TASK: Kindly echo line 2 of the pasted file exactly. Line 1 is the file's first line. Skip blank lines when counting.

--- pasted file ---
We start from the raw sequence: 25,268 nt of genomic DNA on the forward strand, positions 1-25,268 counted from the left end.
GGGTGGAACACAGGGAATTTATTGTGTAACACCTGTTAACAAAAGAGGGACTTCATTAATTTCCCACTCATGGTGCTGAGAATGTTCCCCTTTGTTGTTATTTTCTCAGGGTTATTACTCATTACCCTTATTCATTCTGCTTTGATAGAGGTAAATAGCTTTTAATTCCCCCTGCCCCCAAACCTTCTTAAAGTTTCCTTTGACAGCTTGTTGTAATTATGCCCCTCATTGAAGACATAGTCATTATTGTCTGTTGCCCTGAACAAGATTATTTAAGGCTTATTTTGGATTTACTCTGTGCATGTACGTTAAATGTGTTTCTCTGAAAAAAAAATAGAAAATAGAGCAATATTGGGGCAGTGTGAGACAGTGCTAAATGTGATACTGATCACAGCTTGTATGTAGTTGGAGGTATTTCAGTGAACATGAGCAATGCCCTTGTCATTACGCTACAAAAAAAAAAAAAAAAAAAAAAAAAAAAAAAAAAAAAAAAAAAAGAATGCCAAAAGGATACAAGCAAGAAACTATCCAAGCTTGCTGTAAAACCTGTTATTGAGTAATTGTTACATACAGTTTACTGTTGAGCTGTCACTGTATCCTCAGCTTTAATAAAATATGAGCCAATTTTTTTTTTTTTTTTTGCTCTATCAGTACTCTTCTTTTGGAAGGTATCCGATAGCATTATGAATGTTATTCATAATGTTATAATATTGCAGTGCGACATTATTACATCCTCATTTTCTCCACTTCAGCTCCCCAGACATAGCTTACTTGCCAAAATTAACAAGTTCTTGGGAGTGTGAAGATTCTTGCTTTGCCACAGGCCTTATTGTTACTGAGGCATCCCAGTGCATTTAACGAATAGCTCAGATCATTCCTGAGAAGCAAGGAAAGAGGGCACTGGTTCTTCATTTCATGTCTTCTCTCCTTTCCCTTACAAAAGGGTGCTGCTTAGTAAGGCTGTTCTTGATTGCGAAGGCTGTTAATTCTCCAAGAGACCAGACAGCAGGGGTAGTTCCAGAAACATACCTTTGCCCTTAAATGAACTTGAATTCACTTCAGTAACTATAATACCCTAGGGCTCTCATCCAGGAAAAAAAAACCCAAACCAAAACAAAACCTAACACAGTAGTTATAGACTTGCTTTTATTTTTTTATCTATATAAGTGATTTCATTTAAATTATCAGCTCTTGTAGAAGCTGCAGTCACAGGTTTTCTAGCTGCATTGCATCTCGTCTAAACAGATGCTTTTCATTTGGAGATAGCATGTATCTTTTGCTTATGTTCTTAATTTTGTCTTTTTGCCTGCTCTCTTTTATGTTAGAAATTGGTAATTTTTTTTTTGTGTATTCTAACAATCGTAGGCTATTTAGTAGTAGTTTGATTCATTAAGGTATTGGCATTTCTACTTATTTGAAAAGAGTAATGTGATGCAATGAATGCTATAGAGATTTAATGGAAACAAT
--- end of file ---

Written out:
GGGTGGAACACAGGGAATTTATTGTGTAACACCTGTTAACAAAAGAGGGACTTCATTAATTTCCCACTCATGGTGCTGAGAATGTTCCCCTTTGTTGTTATTTTCTCAGGGTTATTACTCATTACCCTTATTCATTCTGCTTTGATAGAGGTAAATAGCTTTTAATTCCCCCTGCCCCCAAACCTTCTTAAAGTTTCCTTTGACAGCTTGTTGTAATTATGCCCCTCATTGAAGACATAGTCATTATTGTCTGTTGCCCTGAACAAGATTATTTAAGGCTTATTTTGGATTTACTCTGTGCATGTACGTTAAATGTGTTTCTCTGAAAAAAAAATAGAAAATAGAGCAATATTGGGGCAGTGTGAGACAGTGCTAAATGTGATACTGATCACAGCTTGTATGTAGTTGGAGGTATTTCAGTGAACATGAGCAATGCCCTTGTCATTACGCTACAAAAAAAAAAAAAAAAAAAAAAAAAAAAAAAAAAAAAAAAAAAAGAATGCCAAAAGGATACAAGCAAGAAACTATCCAAGCTTGCTGTAAAACCTGTTATTGAGTAATTGTTACATACAGTTTACTGTTGAGCTGTCACTGTATCCTCAGCTTTAATAAAATATGAGCCAATTTTTTTTTTTTTTTTTGCTCTATCAGTACTCTTCTTTTGGAAGGTATCCGATAGCATTATGAATGTTATTCATAATGTTATAATATTGCAGTGCGACATTATTACATCCTCATTTTCTCCACTTCAGCTCCCCAGACATAGCTTACTTGCCAAAATTAACAAGTTCTTGGGAGTGTGAAGATTCTTGCTTTGCCACAGGCCTTATTGTTACTGAGGCATCCCAGTGCATTTAACGAATAGCTCAGATCATTCCTGAGAAGCAAGGAAAGAGGGCACTGGTTCTTCATTTCATGTCTTCTCTCCTTTCCCTTACAAAAGGGTGCTGCTTAGTAAGGCTGTTCTTGATTGCGAAGGCTGTTAATTCTCCAAGAGACCAGACAGCAGGGGTAGTTCCAGAAACATACCTTTGCCCTTAAATGAACTTGAATTCACTTCAGTAACTATAATACCCTAGGGCTCTCATCCAGGAAAAAAAAACCCAAACCAAAACAAAACCTAACACAGTAGTTATAGACTTGCTTTTATTTTTTTATCTATATAAGTGATTTCATTTAAATTATCAGCTCTTGTAGAAGCTGCAGTCACAGGTTTTCTAGCTGCATTGCATCTCGTCTAAACAGATGCTTTTCATTTGGAGATAGCATGTATCTTTTGCTTATGTTCTTAATTTTGTCTTTTTGCCTGCTCTCTTTTATGTTAGAAATTGGTAATTTTTTTTTTGTGTATTCTAACAATCGTAGGCTATTTAGTAGTAGTTTGATTCATTAAGGTATTGGCATTTCTACTTATTTGAAAAGAGTAATGTGATGCAATGAATGCTATAGAGATTTAATGGAAACAAT